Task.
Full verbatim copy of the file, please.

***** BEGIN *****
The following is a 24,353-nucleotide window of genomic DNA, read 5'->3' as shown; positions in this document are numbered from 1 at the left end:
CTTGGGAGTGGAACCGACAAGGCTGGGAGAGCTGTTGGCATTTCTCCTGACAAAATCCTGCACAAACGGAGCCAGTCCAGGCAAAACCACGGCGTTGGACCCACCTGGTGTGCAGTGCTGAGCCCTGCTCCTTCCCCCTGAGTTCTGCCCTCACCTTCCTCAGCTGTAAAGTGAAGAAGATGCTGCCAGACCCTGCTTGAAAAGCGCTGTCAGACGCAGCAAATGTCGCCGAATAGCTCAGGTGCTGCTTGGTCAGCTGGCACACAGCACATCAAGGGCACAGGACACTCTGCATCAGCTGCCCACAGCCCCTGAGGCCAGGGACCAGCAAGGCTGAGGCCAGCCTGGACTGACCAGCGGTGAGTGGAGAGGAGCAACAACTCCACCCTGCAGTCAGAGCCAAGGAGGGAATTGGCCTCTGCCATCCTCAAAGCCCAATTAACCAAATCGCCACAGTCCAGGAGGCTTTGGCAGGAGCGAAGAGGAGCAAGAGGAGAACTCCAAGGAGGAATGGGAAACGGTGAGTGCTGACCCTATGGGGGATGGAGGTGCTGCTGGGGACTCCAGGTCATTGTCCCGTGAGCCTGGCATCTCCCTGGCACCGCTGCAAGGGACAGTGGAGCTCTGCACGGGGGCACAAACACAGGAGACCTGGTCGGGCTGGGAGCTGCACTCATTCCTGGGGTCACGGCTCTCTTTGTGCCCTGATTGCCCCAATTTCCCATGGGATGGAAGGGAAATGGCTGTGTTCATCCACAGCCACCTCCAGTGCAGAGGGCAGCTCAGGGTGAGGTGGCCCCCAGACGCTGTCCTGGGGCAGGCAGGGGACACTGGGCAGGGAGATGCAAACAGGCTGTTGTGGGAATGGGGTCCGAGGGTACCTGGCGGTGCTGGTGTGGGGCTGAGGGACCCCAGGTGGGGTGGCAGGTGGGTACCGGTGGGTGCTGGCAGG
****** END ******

The following is a 24,353-nucleotide window of genomic DNA, read 5'->3' as shown; positions in this document are numbered from 1 at the left end:
CTTGGGAGTGGAACCGACAAGGCTGGGAGAGCTGTTGGCATTTCTCCTGACAAAATCCTGCACAAACGGAGCCAGTCCAGGCAAAACCACGGCGTTGGACCCACCTGGTGTGCAGTGCTGAGCCCTGCTCCTTCCCCCTGAGTTCTGCCCTCACCTTCCTCAGCTGTAAAGTGAAGAAGATGCTGCCAGACCCTGCTTGAAAAGCGCTGTCAGACGCAGCAAATGTCGCCGAATAGCTCAGGTGCTGCTTGGTCAGCTGGCACACAGCACATCAAGGGCACAGGACACTCTGCATCAGCTGCCCACAGCCCCTGAGGCCAGGGACCAGCAAGGCTGAGGCCAGCCTGGACTGACCAGCGGTGAGTGGAGAGGAGCAACAACTCCACCCTGCAGTCAGAGCCAAGGAGGGAATTGGCCTCTGCCATCCTCAAAGCCCAATTAACCAAATCGCCACAGTCCAGGAGGCTTTGGCAGGAGCGAAGAGGAGCAAGAGGAGAACTCCAAGGAGGAATGGGAAACGGTGAGTGCTGACCCTATGGGGGATGGAGGTGCTGCTGGGGACTCCAGGTCATTGTCCCGTGAGCCTGGCATCTCCCTGGCACCGCTGCAAGGGACAGTGGAGCTCTGCACGGGGGCACAAACACAGGAGACCTGGTCGGGCTGGGAGCTGCACTCATTCCTGGGGTCACGGCTCTCTTTGTGCCCTGATTGCCCCAATTTCCCATGGGATGGAAGGGAAATGGCTGTGTTCATCCACAGCCACCTCCAGTGCAGAGGGCAGCTCAGGGTGAGGTGGCCCCCAGACGCTGTCCTGGGGCAGGCAGGGGACACTGGGCAGGGAGATGCAAACAGGCTGTTGTGGGAATGGGGTCCGAGGGTACCTGGCGGTGCTGGTGTGGGGCTGAGGGACCCCAGGTGGGGTGGCAGGTGGGTACCGGTGGGTGCTGGCAGG